As Ivory Coast stalemate worsens, so do the chances of military intervention
Although the West African regional body, ECOWAS, has threatened to use force to remove incumbent President Laurent Gbabgo, nobody wants to ignite a second civil war in Ivory Coast.
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Mr. Wade is a close ally of Alassane Outtara, the former International Monetary Fund economist that nearly every world leader recognizes as the clear winner of the Nov. 28 election. The Senegalese president even financed and twice hosted Outtara during the candidate's run.
Now, his communications adviser says Wade "is looking for an ensemble of countries that can do something about this."
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A crack in Outtara's strategy
Or at least Gbagbo is supposed to be weak: Outtara's masterplan was to fiscally starve Gbagbo out of power by blocking his access to the Dakar-based Central Bank where Ivory Coast's currency reserves are kept.
But that strategy seems to have sprung a leak.
"We have statistics showing daily withdrawals from Ivory Coast's account," Outtara's Development Minister Toikeusse Mabri told reporters in Dakar, Senegal on Friday.
Personal threats and attacks on Central Bank employees in Abidjan have led to unexplained activity on the country's account, Mr. Mabri said. His government – currently barricaded inside an Abidjan hotel that has to helicopter in everything from food to dry cleaning – is requesting a full bank statement, to be delivered today.
"What we have found is that not only has the account seen movement, but some commercial banks are implicated in measures that we could characterize as fraud," he added. "The system has been sidestepped. Checks from Ivoirian accounts have been deposited directly in a commercial bank. There's activity on a treasury bond that the system itself doesn't even recognize. There's been attempts to demand companies to pay their taxes in cash."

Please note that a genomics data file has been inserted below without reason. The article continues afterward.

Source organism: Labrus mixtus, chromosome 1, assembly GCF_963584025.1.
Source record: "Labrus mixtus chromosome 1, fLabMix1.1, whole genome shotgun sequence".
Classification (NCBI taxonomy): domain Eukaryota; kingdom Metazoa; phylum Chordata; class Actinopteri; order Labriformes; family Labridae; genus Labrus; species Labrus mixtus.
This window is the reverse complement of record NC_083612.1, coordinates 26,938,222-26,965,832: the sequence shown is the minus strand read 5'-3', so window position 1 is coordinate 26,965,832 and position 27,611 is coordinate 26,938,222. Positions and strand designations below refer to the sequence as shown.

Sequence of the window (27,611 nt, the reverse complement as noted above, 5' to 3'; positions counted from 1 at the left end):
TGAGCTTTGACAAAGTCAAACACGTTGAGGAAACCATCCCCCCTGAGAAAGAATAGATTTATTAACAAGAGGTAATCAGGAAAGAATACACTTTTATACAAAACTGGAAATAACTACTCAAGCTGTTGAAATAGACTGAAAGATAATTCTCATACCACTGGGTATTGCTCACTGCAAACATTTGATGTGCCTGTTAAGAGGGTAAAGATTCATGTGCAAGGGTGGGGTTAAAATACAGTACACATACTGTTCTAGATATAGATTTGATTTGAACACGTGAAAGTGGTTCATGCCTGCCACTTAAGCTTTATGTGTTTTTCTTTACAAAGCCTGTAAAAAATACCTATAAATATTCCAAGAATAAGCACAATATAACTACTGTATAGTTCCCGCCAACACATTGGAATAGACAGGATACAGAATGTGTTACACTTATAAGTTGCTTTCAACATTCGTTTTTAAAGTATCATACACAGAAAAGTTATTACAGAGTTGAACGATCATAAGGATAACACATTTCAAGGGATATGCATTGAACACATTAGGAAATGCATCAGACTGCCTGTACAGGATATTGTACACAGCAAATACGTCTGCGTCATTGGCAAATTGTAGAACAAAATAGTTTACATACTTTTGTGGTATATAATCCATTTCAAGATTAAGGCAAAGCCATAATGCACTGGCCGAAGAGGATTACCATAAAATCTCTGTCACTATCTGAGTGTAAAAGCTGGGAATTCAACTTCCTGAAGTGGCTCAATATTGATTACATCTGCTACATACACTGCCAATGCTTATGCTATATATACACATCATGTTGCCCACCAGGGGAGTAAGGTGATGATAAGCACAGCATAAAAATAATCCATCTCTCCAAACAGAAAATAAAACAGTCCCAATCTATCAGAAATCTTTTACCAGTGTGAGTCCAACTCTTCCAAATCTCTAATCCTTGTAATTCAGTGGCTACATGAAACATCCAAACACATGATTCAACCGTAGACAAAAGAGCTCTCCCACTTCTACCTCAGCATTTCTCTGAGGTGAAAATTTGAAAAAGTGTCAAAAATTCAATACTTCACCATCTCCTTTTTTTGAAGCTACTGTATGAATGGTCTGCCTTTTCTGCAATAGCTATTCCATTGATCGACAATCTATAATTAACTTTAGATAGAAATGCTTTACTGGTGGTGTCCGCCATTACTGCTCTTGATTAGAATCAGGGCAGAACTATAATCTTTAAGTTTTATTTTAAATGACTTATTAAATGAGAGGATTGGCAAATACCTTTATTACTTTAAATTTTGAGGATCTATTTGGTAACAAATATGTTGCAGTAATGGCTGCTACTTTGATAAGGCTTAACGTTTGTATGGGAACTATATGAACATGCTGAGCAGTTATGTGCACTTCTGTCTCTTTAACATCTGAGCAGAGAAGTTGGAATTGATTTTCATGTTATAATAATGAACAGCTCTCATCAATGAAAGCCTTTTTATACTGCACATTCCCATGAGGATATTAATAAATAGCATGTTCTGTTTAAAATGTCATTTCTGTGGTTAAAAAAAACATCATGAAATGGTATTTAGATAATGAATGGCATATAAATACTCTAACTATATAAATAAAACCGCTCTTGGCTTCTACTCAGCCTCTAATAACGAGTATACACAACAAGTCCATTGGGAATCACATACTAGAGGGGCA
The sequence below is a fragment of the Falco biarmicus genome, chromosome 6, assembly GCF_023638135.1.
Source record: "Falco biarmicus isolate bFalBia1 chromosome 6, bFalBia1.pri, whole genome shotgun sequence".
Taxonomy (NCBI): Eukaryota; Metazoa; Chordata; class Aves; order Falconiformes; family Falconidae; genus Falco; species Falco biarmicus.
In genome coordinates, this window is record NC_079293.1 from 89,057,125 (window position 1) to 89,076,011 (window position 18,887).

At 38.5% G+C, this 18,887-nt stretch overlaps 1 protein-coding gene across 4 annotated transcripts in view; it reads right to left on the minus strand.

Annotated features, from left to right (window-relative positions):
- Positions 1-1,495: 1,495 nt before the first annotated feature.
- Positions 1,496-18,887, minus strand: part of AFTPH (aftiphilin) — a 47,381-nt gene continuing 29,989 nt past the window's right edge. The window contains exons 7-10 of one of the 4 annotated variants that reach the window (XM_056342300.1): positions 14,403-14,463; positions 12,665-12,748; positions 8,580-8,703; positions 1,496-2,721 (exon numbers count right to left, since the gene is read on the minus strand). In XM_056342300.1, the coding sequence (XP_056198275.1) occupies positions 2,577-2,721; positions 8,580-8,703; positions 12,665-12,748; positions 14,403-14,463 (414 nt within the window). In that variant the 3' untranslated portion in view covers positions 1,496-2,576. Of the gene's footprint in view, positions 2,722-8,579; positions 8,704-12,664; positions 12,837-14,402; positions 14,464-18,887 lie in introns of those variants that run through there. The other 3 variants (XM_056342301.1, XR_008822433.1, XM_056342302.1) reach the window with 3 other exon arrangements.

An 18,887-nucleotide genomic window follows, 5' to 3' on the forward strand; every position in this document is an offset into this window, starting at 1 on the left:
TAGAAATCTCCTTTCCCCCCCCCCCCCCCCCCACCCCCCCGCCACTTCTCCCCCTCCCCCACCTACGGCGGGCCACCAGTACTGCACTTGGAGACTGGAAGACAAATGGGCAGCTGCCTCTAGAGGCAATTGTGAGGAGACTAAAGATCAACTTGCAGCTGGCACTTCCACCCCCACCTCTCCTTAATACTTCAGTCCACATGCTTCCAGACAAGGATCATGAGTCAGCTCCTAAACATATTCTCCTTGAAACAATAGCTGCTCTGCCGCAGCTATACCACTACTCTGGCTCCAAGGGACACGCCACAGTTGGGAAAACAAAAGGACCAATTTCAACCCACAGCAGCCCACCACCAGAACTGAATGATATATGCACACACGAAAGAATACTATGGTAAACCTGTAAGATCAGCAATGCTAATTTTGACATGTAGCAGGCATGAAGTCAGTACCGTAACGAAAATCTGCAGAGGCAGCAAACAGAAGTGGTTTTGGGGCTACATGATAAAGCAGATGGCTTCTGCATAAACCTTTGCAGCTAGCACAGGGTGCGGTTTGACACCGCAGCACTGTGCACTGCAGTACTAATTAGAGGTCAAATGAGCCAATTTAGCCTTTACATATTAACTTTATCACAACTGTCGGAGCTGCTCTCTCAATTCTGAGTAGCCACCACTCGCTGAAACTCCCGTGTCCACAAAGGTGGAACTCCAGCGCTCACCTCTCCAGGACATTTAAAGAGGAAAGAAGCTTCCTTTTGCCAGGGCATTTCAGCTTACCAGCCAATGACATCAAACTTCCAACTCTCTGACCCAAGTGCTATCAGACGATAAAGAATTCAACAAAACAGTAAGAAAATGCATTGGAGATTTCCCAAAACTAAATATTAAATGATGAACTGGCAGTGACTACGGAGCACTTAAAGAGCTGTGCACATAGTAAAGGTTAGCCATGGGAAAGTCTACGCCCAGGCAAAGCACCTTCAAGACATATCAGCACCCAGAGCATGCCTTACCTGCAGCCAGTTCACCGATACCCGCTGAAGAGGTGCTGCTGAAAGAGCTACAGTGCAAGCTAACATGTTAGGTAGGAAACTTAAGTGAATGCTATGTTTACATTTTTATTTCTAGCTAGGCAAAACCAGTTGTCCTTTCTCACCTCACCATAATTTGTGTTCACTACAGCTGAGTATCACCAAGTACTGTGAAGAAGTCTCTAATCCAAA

How long can it go on?
Under the circumstances, Gbagbo could last three months, Mabri said.
But beyond the ranks of Outtara's hotel government, observers are estimating that, between cocoa taxes, oil revenue, and plain-old extortion, Gbagbo's government might just be breaking even.
For 10 years, rebels and government soldiers alike profited from the cease-fire line, fringed with armed checkpoints that separated its Christian, wealthier south from the rural, poorer, Islamic north.
With ECOWAS's military option crumbling into non-committal statecraft – and Outtara's starve-'em-out strategy oozing money – it's plausible that Ivory Coast's cease-fire partition could continue to serve as another north-south groove in the geopolitical map; a limit, à la South Korea or South Sudan, where the international community's ability to impose democracy met its high watermark, and a stubborn, isolated autocracy found a way to hold on through the worst of times.